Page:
We are very proud that the Care Quality Commission (CQC) has just rated the care provided by three of our hospitals; Cygnet Cedars and Sherwood Lodge — Cygnet’s specialist learning disability hospitals, and Sherwood House, Cygnet’s specialist rehabilitation mental health hospital — as ‘outstanding’.

Cygnet Sherwood Lodge achieved the extraordinary accolade of being rated as outstanding across all five of the CQC’s assessment categories for caring, safe, effective, responsive and well-led services, and it joins Cygnet Elms as the second of only two learning disability hospitals in the country to have achieved this extremely rare honour.

We provide safe and comfortable mental health rehabilitation environments to help people rebuild their life and vocational skills, ready to regain their place in the community. Our low and medium-secure services are focused on therapy and recovery, with the aim to progress service users into the least restrictive environment possible.

Our range of emergency and rapid access services for adults include hospitals that can provide psychiatric intensive care units, acute wards, older adult-specific services and those for people with a learning disability. We offer a national network of more than 200 beds to meet the acute needs of people requiring a rapid admission to mental health services, including those who may need an intensive care environment.

We work closely with NHS England, NHS Wales, clinical commissioning groups, NHS provider trusts, other NHS authorities, local authorities, and individuals and their families to create and provide packages of treatment, rehabilitation and care that give the best possible chance of positive outcomes.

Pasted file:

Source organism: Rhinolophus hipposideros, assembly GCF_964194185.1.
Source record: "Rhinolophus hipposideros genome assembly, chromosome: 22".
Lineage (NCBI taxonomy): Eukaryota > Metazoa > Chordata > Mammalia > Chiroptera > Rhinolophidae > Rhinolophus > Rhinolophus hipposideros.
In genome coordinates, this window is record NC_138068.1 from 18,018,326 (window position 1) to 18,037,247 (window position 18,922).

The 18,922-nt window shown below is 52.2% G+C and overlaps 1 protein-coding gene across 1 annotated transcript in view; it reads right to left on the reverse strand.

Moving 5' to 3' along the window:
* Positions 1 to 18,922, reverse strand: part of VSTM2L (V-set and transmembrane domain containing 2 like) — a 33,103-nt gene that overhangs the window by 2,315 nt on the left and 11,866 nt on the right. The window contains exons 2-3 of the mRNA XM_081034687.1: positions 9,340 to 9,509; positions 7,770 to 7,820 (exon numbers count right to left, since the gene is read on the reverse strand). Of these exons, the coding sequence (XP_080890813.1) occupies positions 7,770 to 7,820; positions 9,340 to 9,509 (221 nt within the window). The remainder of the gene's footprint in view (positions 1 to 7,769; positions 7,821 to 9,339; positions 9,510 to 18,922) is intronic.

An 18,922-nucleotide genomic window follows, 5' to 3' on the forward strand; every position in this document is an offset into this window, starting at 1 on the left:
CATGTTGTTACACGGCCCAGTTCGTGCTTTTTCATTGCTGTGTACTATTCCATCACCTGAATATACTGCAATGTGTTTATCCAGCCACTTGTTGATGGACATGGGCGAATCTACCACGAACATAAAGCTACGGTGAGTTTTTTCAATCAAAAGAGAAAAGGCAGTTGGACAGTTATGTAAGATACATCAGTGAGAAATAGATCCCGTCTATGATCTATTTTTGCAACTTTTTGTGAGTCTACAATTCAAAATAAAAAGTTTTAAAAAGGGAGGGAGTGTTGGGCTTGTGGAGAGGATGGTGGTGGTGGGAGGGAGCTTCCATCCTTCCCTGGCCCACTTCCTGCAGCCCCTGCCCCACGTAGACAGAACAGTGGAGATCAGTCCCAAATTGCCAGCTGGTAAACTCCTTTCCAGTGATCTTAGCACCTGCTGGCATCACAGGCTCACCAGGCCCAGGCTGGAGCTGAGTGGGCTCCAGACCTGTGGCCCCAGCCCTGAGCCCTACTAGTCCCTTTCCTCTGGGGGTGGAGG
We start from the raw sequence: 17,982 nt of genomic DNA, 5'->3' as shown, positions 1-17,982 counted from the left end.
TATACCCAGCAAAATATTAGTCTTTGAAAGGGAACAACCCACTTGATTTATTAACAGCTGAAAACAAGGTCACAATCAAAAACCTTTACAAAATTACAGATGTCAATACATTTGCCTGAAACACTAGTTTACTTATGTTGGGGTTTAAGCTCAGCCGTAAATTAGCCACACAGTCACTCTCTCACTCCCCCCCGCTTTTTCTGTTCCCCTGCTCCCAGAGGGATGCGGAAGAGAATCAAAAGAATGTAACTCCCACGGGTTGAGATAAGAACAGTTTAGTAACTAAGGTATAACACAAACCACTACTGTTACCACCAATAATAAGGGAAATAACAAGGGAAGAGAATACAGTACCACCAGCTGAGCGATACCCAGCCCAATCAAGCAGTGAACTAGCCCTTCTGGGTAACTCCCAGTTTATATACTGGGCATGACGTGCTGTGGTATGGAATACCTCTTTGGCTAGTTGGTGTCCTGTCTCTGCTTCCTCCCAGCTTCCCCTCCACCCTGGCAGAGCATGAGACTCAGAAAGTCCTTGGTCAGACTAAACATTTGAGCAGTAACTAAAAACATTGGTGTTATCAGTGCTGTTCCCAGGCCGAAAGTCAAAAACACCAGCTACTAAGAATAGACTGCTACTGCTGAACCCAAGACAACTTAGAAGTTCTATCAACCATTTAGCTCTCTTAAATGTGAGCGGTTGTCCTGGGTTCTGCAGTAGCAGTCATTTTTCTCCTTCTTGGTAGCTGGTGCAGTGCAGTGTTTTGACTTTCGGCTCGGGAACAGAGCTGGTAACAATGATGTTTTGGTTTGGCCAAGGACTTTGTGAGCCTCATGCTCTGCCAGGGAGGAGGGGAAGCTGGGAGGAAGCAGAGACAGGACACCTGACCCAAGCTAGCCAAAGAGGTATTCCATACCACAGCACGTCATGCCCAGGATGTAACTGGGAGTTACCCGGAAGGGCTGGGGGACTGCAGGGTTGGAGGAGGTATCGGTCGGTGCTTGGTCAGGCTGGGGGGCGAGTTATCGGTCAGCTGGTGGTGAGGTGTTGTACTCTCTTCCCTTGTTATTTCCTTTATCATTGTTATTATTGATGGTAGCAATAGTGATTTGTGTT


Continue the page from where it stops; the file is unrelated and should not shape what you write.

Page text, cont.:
Driving quality healthcare is our priority

Cygnet continually works to improve the quality of treatment for those who use our services. We aim always to have people at the centre of their care and to keep our standards high.

We support these commitments with high standards of staffing, including a continuous programme of learning and development for all employees, evidence-based training and regular staff appraisals, alongside a high staff-to-service-user ratio enabling individual care. We make sure there is always an appropriately qualified consultant doctor available.

Service users are encouraged and supported to be involved in the day-to-day running of each service, which helps us ensure the correct high standards of accommodation, catering, therapy and activities are provided. There is a comprehensive daily therapy and activity programme created by specialist staff and available to all patients.

We are committed to maintaining national good practice standards and are members of quality review forums such as QNIC (Quality Network for Inpatient CAMHS or child and adolescent mental health services) and The Quality Network, and are monitored by the Care Quality Commission.

By monitoring policies and procedures regularly, we make sure they are in line with up-to-date professional guidelines and proven good practice. We also arrange independent audits of our clinical care and management systems, and make the reports available to all relevant bodies.

At Cygnet we share society’s aspiration for all people with mental health issues to live their lives in the community as fully as possible. We believe that to end the revolving-door approach to mental health, the best way is to put the person first, not the condition, and ensure the fullest range of options for care is available to all.